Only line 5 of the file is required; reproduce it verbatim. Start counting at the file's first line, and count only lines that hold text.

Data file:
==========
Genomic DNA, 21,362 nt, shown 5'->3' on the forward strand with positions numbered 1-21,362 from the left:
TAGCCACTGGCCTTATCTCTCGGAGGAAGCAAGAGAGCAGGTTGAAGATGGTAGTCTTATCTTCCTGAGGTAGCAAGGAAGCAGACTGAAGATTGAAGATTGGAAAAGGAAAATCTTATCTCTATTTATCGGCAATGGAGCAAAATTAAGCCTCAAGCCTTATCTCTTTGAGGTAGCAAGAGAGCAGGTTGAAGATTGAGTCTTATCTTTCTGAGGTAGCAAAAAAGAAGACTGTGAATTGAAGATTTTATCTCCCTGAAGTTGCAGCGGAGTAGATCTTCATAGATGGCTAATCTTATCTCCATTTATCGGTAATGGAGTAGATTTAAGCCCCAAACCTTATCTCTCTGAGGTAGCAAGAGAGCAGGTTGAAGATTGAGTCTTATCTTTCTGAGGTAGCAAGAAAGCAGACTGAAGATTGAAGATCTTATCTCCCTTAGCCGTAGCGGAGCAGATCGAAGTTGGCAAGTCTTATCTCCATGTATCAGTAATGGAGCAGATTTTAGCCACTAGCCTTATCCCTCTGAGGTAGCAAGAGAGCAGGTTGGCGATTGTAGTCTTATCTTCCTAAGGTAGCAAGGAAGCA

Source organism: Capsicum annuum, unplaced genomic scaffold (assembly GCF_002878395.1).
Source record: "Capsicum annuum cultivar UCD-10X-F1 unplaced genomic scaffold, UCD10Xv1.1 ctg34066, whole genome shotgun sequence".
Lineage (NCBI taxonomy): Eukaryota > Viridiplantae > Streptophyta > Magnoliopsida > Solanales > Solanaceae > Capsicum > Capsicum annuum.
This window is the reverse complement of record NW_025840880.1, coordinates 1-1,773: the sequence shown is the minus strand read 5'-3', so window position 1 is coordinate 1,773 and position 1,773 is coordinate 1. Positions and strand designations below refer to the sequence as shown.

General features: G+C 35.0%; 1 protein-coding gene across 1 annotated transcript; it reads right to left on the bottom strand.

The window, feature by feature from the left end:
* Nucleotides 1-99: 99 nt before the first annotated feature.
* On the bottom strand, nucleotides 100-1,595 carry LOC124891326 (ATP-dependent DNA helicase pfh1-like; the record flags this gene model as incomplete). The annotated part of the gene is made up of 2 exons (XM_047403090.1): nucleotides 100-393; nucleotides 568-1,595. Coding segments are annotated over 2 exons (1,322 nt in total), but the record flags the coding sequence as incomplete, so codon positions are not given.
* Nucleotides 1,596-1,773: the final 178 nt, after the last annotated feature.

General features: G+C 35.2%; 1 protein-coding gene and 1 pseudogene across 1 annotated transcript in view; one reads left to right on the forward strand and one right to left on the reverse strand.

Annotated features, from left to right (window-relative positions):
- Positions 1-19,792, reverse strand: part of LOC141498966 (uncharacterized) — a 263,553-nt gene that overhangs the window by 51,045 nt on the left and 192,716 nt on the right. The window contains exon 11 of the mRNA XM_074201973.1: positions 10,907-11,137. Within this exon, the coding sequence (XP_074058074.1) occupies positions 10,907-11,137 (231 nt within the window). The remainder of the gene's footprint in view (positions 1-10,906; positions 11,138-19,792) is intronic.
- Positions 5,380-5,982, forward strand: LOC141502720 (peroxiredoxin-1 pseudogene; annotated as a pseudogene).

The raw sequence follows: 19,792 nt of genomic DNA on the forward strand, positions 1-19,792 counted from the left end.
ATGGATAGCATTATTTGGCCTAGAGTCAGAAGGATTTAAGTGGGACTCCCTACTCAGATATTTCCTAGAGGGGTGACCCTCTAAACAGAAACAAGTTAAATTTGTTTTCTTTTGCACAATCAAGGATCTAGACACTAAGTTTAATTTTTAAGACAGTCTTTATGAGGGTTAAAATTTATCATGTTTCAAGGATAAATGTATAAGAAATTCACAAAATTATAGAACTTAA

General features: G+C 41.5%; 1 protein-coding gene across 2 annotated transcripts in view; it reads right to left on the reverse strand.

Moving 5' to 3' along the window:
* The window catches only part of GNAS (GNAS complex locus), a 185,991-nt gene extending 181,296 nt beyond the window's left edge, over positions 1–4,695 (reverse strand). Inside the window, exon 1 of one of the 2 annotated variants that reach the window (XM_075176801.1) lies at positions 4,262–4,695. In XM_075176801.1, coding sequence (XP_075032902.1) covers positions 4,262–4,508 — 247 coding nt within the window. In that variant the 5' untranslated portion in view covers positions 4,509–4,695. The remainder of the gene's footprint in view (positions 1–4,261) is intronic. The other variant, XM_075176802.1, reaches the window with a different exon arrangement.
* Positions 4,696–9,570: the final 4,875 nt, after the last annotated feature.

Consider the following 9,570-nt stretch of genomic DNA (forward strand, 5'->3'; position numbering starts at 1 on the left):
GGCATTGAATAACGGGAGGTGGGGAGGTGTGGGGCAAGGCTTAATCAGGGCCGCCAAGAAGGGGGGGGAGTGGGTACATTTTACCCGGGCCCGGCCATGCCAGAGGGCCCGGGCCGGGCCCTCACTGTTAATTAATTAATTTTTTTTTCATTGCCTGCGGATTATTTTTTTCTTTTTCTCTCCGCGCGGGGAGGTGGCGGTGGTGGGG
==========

Lineage (NCBI taxonomy): Eukaryota > Viridiplantae > Streptophyta > Magnoliopsida > Solanales > Solanaceae > Capsicum > Capsicum annuum.